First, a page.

With the outbreak of the Lebanese Civil War, Rayess was one of the artists who interpreted the tragic events in art. Staying in Algiers, he produced in 1976 a series of etchings entitled “Tarik al Salam” (The Road to Peace). This work gave its name to an exhibition Saleh Barakat curated in 2009 at the Beirut Art Center, encompassing Lebanese visual arts between 1975 and 1991.

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swords of god - aref el rayess-saudi arabia

Public Sculptures

Aref El Rayess also developed a practice of abstract sculpture. In the 1980s, Rayess travelled regularly to the Kingdom of Saudi Arabia, spending time living in the country at the beginning of the decade after the outbreak of civil war in Lebanon. He was appointed as the Art Consultant for the city of Jeddah and was commissioned to produce a number of monumental public sculptures for the country, the most ambitious of which was a twenty-seven metre high aluminium sculpture of the stylized name of Allah that stands in Palestine Square in Jeddah. Among the artist’s later works was a series of oil paintings capturing the nature and feeling of the Arabian desert.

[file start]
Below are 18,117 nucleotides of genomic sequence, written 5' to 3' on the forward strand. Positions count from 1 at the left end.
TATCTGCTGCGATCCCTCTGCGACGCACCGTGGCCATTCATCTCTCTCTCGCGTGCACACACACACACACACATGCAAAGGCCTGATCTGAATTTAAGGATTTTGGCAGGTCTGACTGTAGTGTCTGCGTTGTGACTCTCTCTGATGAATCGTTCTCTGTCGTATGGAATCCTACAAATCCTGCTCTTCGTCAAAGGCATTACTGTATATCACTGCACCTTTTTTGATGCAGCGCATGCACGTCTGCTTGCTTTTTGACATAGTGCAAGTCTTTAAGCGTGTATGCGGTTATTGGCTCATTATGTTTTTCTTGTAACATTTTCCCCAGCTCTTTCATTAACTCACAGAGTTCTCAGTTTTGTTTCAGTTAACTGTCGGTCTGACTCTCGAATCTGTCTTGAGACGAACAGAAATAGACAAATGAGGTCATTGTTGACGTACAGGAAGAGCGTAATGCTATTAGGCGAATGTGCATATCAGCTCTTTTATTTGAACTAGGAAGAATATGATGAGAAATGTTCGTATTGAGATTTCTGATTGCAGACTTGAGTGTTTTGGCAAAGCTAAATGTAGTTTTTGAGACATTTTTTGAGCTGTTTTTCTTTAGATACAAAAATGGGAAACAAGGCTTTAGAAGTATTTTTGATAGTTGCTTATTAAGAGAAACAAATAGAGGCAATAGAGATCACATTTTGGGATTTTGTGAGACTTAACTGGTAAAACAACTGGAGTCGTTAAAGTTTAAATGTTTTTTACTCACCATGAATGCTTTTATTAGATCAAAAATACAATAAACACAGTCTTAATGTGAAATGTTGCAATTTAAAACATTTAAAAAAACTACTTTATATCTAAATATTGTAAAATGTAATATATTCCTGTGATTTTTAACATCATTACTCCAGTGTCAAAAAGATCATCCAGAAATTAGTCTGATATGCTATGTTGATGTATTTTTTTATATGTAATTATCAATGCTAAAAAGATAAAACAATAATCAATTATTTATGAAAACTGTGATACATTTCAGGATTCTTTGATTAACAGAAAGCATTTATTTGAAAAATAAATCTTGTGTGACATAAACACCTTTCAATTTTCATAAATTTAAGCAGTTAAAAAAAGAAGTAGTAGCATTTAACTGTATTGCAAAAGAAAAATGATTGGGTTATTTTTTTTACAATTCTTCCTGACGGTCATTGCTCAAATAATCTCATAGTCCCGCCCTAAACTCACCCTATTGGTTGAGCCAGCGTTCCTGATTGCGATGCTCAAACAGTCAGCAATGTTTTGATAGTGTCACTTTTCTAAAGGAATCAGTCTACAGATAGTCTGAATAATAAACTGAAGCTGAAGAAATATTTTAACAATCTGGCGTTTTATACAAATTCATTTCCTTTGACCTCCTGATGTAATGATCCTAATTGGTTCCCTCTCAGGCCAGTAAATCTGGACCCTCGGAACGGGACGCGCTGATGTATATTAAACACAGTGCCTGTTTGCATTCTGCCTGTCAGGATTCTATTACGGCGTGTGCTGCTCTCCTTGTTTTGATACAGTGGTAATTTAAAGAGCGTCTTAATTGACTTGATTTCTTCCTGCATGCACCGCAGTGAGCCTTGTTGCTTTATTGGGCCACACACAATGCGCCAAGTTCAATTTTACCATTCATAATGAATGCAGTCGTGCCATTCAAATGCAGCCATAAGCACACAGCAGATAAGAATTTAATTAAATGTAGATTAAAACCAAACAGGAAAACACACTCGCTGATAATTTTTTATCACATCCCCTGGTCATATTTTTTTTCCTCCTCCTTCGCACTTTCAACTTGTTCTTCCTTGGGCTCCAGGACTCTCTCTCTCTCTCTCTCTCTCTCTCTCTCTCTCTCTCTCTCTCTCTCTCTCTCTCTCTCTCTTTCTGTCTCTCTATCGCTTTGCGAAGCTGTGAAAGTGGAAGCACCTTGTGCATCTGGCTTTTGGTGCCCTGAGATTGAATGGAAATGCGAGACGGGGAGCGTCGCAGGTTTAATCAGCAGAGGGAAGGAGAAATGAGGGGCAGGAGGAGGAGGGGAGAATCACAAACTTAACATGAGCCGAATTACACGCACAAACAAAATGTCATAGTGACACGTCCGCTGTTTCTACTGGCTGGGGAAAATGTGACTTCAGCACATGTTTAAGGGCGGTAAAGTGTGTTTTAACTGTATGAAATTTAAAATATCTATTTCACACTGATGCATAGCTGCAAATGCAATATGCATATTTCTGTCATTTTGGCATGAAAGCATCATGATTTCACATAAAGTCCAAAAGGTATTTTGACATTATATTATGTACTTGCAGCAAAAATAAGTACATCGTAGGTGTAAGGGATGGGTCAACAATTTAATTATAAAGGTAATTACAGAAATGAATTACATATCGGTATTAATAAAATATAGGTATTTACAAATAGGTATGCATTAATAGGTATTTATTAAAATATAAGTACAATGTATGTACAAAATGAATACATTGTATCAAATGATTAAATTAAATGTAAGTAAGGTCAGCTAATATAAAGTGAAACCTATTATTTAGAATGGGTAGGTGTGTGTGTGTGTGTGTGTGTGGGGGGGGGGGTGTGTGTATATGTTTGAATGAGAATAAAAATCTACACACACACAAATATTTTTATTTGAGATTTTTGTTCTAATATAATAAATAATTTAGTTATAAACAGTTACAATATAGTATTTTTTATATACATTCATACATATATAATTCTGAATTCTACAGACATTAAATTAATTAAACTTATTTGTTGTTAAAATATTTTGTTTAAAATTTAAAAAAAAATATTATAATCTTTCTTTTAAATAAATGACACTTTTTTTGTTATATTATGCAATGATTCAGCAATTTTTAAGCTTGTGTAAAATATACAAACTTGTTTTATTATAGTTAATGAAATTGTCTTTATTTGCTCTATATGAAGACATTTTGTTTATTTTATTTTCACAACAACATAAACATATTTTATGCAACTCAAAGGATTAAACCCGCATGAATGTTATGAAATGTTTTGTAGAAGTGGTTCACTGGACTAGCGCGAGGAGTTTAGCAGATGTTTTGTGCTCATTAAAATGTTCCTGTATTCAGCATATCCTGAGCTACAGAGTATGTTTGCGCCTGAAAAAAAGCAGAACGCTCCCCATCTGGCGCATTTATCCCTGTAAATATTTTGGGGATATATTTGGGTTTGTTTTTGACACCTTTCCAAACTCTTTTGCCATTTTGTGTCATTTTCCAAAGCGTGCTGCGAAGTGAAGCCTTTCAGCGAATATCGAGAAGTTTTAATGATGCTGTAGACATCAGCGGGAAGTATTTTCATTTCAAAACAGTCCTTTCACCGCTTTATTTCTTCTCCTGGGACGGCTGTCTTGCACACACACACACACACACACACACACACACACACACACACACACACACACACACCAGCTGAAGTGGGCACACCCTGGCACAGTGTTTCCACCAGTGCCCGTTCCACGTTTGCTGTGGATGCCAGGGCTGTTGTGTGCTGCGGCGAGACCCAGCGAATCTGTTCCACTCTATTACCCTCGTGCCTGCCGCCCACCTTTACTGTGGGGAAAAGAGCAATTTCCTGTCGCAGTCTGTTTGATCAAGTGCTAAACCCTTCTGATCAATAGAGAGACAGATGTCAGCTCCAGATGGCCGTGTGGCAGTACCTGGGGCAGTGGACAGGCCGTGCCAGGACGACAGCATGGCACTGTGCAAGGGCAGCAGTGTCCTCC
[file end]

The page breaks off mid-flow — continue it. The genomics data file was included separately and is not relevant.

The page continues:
"My solitude raises me and devours me"

Aref el Rayess

He travelled to London in 1990 and worked on a number of projects including private commissions around England. In 1999 he held an exhibition of introspective works,  entitled “Labyrinths” – produced during the years he spent caring for his ill father, a time of loneliness and anxiety relieved only by the time he found to paint after his father would fall asleep. 
Rayess spent his latter years working in Lebanon, organising the annual Symposium of Art and Sculpture, the first of which was in held in Aley in 1999.

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A man of solitude

Despite his colorful language and character, and international success, Aref el Rayess was a man of artistic temperament, often times consumed by self-doubt, who described his life as “entirely made of silence”.

“My solitude raises me and devours me.”

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Heather & Sami Eljurdi